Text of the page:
Despite the restriction, symbolism was incorporated into many aspects of Islam. Symbols are employed to demonstrate a connection to Islamic ideas and customs. “Those who inhabit paradise will wear magnificent silk clothes of green,” according to the Quran (Surah 18:31). As a result of how this scripture has been understood over the centuries, the color green has long been connected with Islam (though not officially). Green bindings are used on Qurans, mosques are ornamented with green as the dominating color, Sufi saints’ graves are wrapped in green silk, and green is prominently featured in the flags of several Muslim countries.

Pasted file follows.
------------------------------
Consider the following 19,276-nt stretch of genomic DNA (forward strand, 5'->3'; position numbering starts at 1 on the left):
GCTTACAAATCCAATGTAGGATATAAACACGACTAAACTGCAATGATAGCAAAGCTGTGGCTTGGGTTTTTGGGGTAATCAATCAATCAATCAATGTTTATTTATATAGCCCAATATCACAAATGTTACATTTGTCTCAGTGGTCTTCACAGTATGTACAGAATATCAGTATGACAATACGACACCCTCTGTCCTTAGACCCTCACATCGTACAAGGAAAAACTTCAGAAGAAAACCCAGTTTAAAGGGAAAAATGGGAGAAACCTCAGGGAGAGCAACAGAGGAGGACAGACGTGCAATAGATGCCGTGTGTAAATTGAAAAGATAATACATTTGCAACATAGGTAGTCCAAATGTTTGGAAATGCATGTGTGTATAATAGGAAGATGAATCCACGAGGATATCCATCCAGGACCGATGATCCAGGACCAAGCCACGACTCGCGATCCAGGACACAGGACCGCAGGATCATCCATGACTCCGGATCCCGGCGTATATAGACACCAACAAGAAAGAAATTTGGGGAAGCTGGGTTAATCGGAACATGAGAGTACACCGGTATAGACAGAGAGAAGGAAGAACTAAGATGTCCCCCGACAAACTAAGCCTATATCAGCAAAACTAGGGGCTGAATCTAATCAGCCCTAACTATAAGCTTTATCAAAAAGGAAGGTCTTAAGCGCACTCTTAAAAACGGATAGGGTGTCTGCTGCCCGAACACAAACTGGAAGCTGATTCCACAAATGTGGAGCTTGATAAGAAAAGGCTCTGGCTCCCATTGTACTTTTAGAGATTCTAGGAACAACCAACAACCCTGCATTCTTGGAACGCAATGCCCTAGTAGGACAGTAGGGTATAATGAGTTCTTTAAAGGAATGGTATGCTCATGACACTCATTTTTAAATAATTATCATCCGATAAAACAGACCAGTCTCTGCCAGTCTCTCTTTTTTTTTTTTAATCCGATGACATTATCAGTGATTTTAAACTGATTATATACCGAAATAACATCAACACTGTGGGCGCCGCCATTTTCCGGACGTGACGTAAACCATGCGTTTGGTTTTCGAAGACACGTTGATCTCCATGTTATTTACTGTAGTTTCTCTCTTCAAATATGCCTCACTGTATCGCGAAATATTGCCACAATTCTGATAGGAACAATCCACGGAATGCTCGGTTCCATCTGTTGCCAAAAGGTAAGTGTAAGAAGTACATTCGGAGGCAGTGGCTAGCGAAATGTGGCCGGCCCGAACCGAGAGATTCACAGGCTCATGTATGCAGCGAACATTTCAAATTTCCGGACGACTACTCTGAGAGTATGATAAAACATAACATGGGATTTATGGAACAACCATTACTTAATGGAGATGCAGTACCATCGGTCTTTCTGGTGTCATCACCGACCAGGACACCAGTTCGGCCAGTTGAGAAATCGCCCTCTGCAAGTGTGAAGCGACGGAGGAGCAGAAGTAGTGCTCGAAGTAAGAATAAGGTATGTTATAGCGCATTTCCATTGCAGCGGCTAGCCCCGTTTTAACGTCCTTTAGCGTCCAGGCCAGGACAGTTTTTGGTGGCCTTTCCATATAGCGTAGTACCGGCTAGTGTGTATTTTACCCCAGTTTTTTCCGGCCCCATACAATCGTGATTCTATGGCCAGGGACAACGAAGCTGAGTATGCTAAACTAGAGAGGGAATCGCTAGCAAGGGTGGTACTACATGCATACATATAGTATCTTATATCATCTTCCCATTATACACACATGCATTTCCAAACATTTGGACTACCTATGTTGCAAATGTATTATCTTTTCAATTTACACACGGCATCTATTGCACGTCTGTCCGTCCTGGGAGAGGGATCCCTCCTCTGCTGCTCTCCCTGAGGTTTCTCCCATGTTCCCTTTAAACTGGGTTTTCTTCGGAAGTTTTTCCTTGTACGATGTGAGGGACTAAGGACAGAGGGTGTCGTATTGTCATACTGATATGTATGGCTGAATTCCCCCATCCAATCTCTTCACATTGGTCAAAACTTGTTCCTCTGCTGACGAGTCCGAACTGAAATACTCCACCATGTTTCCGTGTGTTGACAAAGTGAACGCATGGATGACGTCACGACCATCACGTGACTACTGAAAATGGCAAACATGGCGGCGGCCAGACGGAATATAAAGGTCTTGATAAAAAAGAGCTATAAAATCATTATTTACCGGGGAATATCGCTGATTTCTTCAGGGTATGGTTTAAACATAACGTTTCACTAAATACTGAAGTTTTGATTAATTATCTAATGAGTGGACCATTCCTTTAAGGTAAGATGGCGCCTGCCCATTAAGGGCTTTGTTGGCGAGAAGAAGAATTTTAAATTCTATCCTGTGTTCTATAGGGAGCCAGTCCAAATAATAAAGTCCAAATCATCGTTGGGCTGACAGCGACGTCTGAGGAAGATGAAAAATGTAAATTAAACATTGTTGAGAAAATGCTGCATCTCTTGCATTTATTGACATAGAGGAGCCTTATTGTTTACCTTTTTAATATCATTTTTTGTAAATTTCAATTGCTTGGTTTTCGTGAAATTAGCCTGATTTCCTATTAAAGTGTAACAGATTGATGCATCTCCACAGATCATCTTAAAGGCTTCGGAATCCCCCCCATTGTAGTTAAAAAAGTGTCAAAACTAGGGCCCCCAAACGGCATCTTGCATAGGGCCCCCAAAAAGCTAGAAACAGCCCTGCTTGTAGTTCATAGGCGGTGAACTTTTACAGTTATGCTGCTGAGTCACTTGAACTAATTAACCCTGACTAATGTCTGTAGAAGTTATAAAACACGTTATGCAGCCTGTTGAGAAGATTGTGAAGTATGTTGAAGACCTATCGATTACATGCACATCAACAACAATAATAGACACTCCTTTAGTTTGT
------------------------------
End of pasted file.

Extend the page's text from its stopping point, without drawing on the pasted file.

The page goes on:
White is a color that is commonly associated with tranquility and purity. For Friday prayers, many Muslims dress in white. In many cultures around the world, black is a symbol of grief, but in Islam, it is a symbol of modesty. Red is a common color on the flags of Muslim countries, despite its lack of significance for Muslims.

Green, black, white, and red are the four primary colors featured in the flags of most Arab countries.

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